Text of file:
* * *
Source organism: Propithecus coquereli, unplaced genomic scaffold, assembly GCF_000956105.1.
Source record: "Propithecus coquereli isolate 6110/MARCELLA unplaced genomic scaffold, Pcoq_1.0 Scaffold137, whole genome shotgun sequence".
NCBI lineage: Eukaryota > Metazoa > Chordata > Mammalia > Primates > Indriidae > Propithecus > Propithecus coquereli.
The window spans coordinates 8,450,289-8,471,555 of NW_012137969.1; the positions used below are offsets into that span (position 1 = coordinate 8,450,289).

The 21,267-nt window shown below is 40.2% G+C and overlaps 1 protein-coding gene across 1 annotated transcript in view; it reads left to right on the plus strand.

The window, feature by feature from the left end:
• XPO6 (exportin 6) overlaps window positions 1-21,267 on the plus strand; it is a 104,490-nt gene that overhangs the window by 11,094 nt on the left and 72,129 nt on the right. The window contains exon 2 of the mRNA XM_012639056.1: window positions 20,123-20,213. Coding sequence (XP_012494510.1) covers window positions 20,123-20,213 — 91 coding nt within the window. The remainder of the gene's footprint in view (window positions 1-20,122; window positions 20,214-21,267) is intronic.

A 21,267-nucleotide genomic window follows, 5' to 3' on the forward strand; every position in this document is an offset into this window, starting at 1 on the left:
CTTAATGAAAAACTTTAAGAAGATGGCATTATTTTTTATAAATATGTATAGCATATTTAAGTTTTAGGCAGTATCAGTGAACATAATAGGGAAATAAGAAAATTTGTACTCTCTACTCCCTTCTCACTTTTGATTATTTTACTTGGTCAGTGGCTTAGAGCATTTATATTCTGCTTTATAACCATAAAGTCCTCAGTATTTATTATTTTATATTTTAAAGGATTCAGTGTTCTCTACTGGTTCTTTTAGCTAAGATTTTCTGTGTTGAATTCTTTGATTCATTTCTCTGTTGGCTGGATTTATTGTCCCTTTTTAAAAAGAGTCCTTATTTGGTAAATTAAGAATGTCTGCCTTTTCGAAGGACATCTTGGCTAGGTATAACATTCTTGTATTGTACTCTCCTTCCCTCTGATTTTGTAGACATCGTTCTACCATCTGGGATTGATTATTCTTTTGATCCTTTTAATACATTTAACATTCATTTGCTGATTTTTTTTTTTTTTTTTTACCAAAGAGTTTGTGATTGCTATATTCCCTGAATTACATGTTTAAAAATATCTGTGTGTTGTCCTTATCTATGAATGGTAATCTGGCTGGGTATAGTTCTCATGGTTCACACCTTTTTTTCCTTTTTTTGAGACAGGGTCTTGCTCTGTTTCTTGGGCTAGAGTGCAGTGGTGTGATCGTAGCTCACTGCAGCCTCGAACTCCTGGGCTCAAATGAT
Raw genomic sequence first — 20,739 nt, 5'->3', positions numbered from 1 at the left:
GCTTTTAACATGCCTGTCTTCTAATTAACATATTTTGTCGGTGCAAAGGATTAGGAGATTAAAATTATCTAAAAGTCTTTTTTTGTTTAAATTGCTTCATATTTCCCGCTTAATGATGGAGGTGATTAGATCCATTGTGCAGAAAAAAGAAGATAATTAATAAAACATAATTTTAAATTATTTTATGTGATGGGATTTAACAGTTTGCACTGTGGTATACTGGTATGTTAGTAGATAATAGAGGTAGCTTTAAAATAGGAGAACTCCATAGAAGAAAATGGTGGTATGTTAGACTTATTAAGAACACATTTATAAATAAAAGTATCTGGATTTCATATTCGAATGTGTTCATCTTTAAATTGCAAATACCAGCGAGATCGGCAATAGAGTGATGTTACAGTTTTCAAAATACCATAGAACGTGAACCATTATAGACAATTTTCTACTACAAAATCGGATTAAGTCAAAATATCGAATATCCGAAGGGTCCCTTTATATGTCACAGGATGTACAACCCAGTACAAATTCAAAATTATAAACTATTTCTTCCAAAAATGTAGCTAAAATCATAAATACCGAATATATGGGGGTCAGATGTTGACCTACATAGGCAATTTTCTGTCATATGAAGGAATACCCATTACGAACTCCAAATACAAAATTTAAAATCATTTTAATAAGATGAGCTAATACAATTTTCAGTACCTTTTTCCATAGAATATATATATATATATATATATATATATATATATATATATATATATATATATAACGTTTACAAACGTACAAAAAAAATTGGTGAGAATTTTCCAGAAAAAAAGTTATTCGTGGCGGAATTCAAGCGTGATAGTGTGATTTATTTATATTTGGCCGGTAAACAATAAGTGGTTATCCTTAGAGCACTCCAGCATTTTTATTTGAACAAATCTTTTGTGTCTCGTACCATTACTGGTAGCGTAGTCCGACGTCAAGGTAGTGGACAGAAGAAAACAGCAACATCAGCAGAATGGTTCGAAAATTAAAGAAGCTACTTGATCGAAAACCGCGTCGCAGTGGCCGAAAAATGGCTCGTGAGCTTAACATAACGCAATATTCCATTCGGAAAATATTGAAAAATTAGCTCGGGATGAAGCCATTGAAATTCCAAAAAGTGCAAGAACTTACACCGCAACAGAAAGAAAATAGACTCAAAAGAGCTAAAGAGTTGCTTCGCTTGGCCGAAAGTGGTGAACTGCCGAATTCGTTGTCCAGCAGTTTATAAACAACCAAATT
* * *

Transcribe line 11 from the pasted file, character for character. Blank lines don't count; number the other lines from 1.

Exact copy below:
GCTTTTAACATGCCTGTCTTCTAATTAACATATTTTGTCGGTGCAAAGGATTAGGAGATTAAAATTATCTAAAAGTCTTTTTTTGTTTAAATTGCTTCATATTTCCCGCTTAATGATGGAGGTGATTAGATCCATTGTGCAGAAAAAAGAAGATAATTAATAAAACATAATTTTAAATTATTTTATGTGATGGGATTTAACAGTTTGCACTGTGGTATACTGGTATGTTAGTAGATAATAGAGGTAGCTTTAAAATAGGAGAACTCCATAGAAGAAAATGGTGGTATGTTAGACTTATTAAGAACACATTTATAAATAAAAGTATCTGGATTTCATATTCGAATGTGTTCATCTTTAAATTGCAAATACCAGCGAGATCGGCAATAGAGTGATGTTACAGTTTTCAAAATACCATAGAACGTGAACCATTATAGACAATTTTCTACTACAAAATCGGATTAAGTCAAAATATCGAATATCCGAAGGGTCCCTTTATATGTCACAGGATGTACAACCCAGTACAAATTCAAAATTATAAACTATTTCTTCCAAAAATGTAGCTAAAATCATAAATACCGAATATATGGGGGTCAGATGTTGACCTACATAGGCAATTTTCTGTCATATGAAGGAATACCCATTACGAACTCCAAATACAAAATTTAAAATCATTTTAATAAGATGAGCTAATACAATTTTCAGTACCTTTTTCCATAGAATATATATATATATATATATATATATATATATATATATATATATATATATATAACGTTTACAAACGTACAAAAAAAATTGGTGAGAATTTTCCAGAAAAAAAGTTATTCGTGGCGGAATTCAAGCGTGATAGTGTGATTTATTTATATTTGGCCGGTAAACAATAAGTGGTTATCCTTAGAGCACTCCAGCATTTTTATTTGAACAAATCTTTTGTGTCTCGTACCATTACTGGTAGCGTAGTCCGACGTCAAGGTAGTGGACAGAAGAAAACAGCAACATCAGCAGAATGGTTCGAAAATTAAAGAAGCTACTTGATCGAAAACCGCGTCGCAGTGGCCGAAAAATGGCTCGTGAGCTTAACATAACGCAATATTCCATTCGGAAAATATTGAAAAATTAGCTCGGGATGAAGCCATTGAAATTCCAAAAAGTGCAAGAACTTACACCGCAACAGAAAGAAAATAGACTCAAAAGAGCTAAAGAGTTGCTTCGCTTGGCCGAAAGTGGTGAACTGCCGAATTCGTTGTCCAGCAGTTTATAAACAACCAAATT